Fred Schofield isn’t a gamer. The confession comes 10 minutes into an interview I’m recording for public radio. “I’m all thumbs at this stuff,” he tells me.“I can’t even play Mario.” Motioning to his massive collection of videogames and consoles that surrounds us, he says, “This is all to feed Buddha.” Older and sporting a plaid button-down shirt, Fred looks like he’d be more at home behind the counter of the hunting shop across the street. But despite outward appearances, this salty New Englander owns one of the largest stockpiles of used games in the region.
Since 1995, Fred’s owned and operated a used-game store, the Video Game Exchange, from a green canopied shopping plaza in Plaistow, N.H. Sandwiched between a quilt shop and a diner, the Exchange holds the dubious honor of having the most cram-packed windowfront on the whole strip. Brightly colored metal butterflies and lizards jockey for position with neon Nintendo signs and folksy Americana calenders. In the middle of the bedlam is an electric sign that proclaims “Video Games For Less,” a cartoon fist clenching wads of cash just under the bold print.
The tacky chaos is mirrored inside. Smudged glass display cases run the length of the store, containing everything from battered NES Zappers and Game Genies to haphazard piles of Dreamcast VMUs. Everywhere are shelves, some of them sagging from the weight of the innumerable cartridges and jewel cases crammed on to them. There isn’t a square inch of the place that isn’t heaped with videogame paraphernalia, all of it marked with little circular stickers with handwritten prices on them. When I ask Fred how he keeps track of his merchandise, he laughs and tells me proudly in his worn-leather voice that “the database is between my ears.”
At last count, the Exchange’s inventory was just shy of 70,000 games. So many, Fred says, that he stores roughly half of the collection in two large shipping containers across the road from the store. “When I open ’em up, it’s getting to the point where I have to duck, because I don’t know what’s in there,” he says. “They’re jammed.”
Fred hasn’t always been a game trader. He was an industrial photographer for 25 years, taking pictures of businesses for promotional pamphlets and ads. But by the late ’80s, work dried up: “After a year of going on interviews, you gotta figure nothing’s going to change unless I make it change. I started looking around for a venue to feed myself, more or less, and hit on videogames cold turkey.”
Fred started small. He plundered pawnshops and yard sales all over New England for games, then set up shop at flea markets. “The industry was relatively in its infancy,” he tells me. “I was lucky.” After discovering a company that was buying used games in bulk for double what Fred had paid for them, he found himself in a hectic cannonball run from Portland, Maine, down to Long Island, N.Y., cleaning out FuncoLand inventories as he went. “I had so many games in the trunk of my car that the bumper was almost dragging on the ground. It was a huge score,” Fred says wistfully.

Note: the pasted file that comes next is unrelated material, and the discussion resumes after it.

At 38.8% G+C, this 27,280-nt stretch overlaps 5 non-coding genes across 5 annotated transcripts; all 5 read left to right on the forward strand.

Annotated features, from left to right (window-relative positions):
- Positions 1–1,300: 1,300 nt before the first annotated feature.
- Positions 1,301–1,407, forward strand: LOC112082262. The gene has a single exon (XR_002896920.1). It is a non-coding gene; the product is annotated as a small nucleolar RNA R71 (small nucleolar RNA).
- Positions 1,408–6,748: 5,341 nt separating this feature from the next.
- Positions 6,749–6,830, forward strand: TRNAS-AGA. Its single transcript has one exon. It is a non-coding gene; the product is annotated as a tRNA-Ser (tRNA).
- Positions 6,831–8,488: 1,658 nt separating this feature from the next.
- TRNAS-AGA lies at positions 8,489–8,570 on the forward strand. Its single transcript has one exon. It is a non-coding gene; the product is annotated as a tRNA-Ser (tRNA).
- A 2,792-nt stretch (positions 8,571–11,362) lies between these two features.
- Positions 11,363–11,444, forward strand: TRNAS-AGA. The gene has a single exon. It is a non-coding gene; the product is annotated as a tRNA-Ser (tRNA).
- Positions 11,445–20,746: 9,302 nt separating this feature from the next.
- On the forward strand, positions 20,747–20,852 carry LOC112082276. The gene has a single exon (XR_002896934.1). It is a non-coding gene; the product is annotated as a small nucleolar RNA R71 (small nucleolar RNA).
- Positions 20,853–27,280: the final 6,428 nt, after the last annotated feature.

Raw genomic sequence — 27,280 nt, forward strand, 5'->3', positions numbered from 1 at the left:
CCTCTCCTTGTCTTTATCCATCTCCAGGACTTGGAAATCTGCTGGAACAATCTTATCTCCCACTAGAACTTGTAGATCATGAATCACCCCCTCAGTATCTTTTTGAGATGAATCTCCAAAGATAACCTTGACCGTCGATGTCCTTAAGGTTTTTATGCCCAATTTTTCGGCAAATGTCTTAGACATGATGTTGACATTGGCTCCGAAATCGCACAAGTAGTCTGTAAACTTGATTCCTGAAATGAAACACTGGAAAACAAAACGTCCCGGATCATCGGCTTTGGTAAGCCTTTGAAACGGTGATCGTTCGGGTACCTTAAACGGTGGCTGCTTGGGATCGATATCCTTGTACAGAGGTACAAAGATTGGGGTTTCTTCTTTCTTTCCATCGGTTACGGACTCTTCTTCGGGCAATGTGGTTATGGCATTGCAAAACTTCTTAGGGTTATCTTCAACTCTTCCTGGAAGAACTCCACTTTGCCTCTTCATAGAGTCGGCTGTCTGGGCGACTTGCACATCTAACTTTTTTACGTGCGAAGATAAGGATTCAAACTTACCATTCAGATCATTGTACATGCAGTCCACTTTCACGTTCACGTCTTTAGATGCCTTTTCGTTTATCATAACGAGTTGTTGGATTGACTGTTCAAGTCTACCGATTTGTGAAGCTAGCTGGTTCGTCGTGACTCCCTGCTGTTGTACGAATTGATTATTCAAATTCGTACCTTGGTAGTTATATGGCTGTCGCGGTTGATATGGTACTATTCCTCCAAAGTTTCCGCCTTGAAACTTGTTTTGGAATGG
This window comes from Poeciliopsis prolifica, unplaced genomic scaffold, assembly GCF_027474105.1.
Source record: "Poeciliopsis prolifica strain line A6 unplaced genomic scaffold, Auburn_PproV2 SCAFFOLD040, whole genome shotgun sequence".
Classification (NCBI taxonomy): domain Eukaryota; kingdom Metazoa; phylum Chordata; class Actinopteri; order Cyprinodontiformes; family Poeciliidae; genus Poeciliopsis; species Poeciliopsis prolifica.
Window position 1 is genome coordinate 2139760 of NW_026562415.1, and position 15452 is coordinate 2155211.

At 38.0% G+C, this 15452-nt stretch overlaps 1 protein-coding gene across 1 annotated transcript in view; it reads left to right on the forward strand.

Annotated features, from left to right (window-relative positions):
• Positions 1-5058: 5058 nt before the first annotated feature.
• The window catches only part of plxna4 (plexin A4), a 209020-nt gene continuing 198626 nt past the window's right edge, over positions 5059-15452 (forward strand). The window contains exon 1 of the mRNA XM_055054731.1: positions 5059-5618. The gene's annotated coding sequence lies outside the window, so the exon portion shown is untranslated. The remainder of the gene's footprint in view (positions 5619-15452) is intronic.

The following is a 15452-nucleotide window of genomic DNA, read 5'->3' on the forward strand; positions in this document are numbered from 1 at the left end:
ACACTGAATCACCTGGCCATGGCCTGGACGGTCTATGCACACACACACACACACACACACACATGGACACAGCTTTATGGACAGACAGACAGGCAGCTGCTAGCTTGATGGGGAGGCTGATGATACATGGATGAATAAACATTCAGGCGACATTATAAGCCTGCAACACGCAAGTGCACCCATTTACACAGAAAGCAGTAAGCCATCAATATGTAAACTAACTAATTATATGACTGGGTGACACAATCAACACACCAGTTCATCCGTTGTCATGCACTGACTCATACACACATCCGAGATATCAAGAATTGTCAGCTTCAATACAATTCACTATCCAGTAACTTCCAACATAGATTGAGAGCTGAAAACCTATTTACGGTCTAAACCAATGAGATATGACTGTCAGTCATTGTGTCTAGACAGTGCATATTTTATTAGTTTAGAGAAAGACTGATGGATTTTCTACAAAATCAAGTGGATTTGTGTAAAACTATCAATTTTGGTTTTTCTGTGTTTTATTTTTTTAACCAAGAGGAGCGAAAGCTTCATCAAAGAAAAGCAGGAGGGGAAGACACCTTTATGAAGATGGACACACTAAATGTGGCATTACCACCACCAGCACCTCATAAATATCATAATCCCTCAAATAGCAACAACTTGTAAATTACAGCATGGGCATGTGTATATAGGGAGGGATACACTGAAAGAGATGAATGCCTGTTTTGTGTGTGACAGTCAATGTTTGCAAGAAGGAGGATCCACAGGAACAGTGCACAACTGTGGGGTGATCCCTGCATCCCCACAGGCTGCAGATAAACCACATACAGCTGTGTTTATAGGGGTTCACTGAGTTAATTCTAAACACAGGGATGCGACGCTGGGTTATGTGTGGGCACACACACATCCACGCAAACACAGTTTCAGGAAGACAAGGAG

These days, though, Fred is much more sedentary, and the industry much less hospitable to the old game trader. With the advent of the Internet, the Video Game Exchange was thrust into an arena with every other used-games store online. Now in his 60s, Fred admits that he’s unlikely to adapt to the ever-shifting Internet landscape: “Online, online is my problem. I don’t know enough about online. I don’t even like to go online.” The store’s sole AOL email address affirms this.
To flesh out my radio piece, I drive to a GameStop up the road from Fred’s store to interview the employees, and maybe some customers. The contrast is jarring. Instead of precariously stacked walls of Sega Genesis boxes, there are prim rows of neatly arranged DVD cases and alphabetized bargain bins. Sleek LCD televisions peddle pre-order bonuses and exclusive downloadable content. There isn’t a dingy corner in the entire store. Everything has a white, sterile gleam to it.
“I know Fred,” one of the young employees says when I ask about the Exchange. Sure enough, there’s a familiar stack of business cards behind the counter. The employee tells me he refers customers looking for older titles to Fred when he can, but that most people aren’t looking for old games. Two young customers, Cole and Chase, agree. They tell me the oldest games they’ve ever played are on the Game Boy Advance and PlayStation 2. One time, Cole says mysteriously, he played a Game Boy Color.
Despite working in an industry intent on forgetting its roots, Fred feels that his operation still has a place in the world: “Where we have the niche of doin’ classic games, I’m not too concerned about goin’ belly up. It is a unique business and so many people are into the old stuff.” He pauses thoughtfully for a few moments. “They wanna go back to the old classics that started it all.”
Photograph by Jon Lynch